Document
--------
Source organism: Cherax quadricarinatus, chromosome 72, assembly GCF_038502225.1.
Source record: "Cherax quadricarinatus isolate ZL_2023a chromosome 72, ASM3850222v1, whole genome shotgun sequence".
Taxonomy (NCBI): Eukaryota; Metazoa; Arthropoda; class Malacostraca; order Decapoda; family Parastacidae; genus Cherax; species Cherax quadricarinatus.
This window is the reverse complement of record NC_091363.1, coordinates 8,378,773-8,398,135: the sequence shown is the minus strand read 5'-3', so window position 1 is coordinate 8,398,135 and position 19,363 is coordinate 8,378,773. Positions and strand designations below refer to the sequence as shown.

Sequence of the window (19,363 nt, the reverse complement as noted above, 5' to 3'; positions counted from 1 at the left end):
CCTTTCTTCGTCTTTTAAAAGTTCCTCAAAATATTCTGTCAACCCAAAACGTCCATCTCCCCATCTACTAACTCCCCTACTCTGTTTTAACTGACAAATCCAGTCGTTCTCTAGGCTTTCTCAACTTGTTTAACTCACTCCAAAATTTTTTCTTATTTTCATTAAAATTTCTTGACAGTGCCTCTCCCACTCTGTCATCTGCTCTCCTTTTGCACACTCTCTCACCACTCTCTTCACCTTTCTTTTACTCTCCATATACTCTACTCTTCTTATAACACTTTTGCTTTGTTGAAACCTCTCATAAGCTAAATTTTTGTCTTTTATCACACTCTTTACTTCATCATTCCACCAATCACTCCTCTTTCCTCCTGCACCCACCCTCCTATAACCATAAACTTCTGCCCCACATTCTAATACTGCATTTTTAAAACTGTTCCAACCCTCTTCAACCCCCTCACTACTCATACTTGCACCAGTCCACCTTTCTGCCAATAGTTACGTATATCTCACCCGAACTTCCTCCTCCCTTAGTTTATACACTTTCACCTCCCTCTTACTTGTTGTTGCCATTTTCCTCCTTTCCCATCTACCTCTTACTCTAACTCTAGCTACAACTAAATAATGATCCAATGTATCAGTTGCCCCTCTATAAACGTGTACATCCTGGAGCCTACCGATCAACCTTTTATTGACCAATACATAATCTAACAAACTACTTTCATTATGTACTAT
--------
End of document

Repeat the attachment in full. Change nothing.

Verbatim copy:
Source organism: Cherax quadricarinatus, chromosome 72, assembly GCF_038502225.1.
Source record: "Cherax quadricarinatus isolate ZL_2023a chromosome 72, ASM3850222v1, whole genome shotgun sequence".
Taxonomy (NCBI): Eukaryota; Metazoa; Arthropoda; class Malacostraca; order Decapoda; family Parastacidae; genus Cherax; species Cherax quadricarinatus.
This window is the reverse complement of record NC_091363.1, coordinates 8,378,773-8,398,135: the sequence shown is the minus strand read 5'-3', so window position 1 is coordinate 8,398,135 and position 19,363 is coordinate 8,378,773. Positions and strand designations below refer to the sequence as shown.

Sequence of the window (19,363 nt, the reverse complement as noted above, 5' to 3'; positions counted from 1 at the left end):
CCTTTCTTCGTCTTTTAAAAGTTCCTCAAAATATTCTGTCAACCCAAAACGTCCATCTCCCCATCTACTAACTCCCCTACTCTGTTTTAACTGACAAATCCAGTCGTTCTCTAGGCTTTCTCAACTTGTTTAACTCACTCCAAAATTTTTTCTTATTTTCATTAAAATTTCTTGACAGTGCCTCTCCCACTCTGTCATCTGCTCTCCTTTTGCACACTCTCTCACCACTCTCTTCACCTTTCTTTTACTCTCCATATACTCTACTCTTCTTATAACACTTTTGCTTTGTTGAAACCTCTCATAAGCTAAATTTTTGTCTTTTATCACACTCTTTACTTCATCATTCCACCAATCACTCCTCTTTCCTCCTGCACCCACCCTCCTATAACCATAAACTTCTGCCCCACATTCTAATACTGCATTTTTAAAACTGTTCCAACCCTCTTCAACCCCCTCACTACTCATACTTGCACCAGTCCACCTTTCTGCCAATAGTTACGTATATCTCACCCGAACTTCCTCCTCCCTTAGTTTATACACTTTCACCTCCCTCTTACTTGTTGTTGCCATTTTCCTCCTTTCCCATCTACCTCTTACTCTAACTCTAGCTACAACTAAATAATGATCCAATGTATCAGTTGCCCCTCTATAAACGTGTACATCCTGGAGCCTACCGATCAACCTTTTATTGACCAATACATAATCTAACAAACTACTTTCATTATGTACTAT